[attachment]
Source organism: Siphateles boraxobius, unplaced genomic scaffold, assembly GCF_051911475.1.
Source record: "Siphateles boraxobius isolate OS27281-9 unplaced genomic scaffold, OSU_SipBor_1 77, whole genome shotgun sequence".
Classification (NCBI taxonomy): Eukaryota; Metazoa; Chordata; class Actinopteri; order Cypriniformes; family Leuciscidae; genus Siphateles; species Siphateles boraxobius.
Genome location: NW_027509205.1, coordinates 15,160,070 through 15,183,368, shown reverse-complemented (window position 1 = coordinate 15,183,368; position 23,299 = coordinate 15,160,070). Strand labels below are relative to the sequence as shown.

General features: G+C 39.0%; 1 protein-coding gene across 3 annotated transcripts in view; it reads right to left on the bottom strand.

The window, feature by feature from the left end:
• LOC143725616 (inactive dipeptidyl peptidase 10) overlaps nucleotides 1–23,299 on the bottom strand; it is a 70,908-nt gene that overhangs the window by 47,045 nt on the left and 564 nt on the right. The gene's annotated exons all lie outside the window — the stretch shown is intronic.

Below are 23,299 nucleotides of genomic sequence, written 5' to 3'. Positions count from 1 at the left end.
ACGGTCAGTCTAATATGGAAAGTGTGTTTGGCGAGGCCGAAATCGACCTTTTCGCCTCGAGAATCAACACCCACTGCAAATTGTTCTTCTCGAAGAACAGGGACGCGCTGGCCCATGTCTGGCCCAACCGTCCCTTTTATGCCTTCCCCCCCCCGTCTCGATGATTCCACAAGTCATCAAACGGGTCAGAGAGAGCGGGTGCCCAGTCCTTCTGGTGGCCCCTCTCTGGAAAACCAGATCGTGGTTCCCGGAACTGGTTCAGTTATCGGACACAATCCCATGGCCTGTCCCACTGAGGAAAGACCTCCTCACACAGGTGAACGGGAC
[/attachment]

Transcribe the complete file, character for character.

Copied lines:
Source organism: Siphateles boraxobius, unplaced genomic scaffold, assembly GCF_051911475.1.
Source record: "Siphateles boraxobius isolate OS27281-9 unplaced genomic scaffold, OSU_SipBor_1 77, whole genome shotgun sequence".
Classification (NCBI taxonomy): Eukaryota; Metazoa; Chordata; class Actinopteri; order Cypriniformes; family Leuciscidae; genus Siphateles; species Siphateles boraxobius.
Genome location: NW_027509205.1, coordinates 15,160,070 through 15,183,368, shown reverse-complemented (window position 1 = coordinate 15,183,368; position 23,299 = coordinate 15,160,070). Strand labels below are relative to the sequence as shown.

General features: G+C 39.0%; 1 protein-coding gene across 3 annotated transcripts in view; it reads right to left on the bottom strand.

The window, feature by feature from the left end:
• LOC143725616 (inactive dipeptidyl peptidase 10) overlaps nucleotides 1–23,299 on the bottom strand; it is a 70,908-nt gene that overhangs the window by 47,045 nt on the left and 564 nt on the right. The gene's annotated exons all lie outside the window — the stretch shown is intronic.

Below are 23,299 nucleotides of genomic sequence, written 5' to 3'. Positions count from 1 at the left end.
ACGGTCAGTCTAATATGGAAAGTGTGTTTGGCGAGGCCGAAATCGACCTTTTCGCCTCGAGAATCAACACCCACTGCAAATTGTTCTTCTCGAAGAACAGGGACGCGCTGGCCCATGTCTGGCCCAACCGTCCCTTTTATGCCTTCCCCCCCCCGTCTCGATGATTCCACAAGTCATCAAACGGGTCAGAGAGAGCGGGTGCCCAGTCCTTCTGGTGGCCCCTCTCTGGAAAACCAGATCGTGGTTCCCGGAACTGGTTCAGTTATCGGACACAATCCCATGGCCTGTCCCACTGAGGAAAGACCTCCTCACACAGGTGAACGGGAC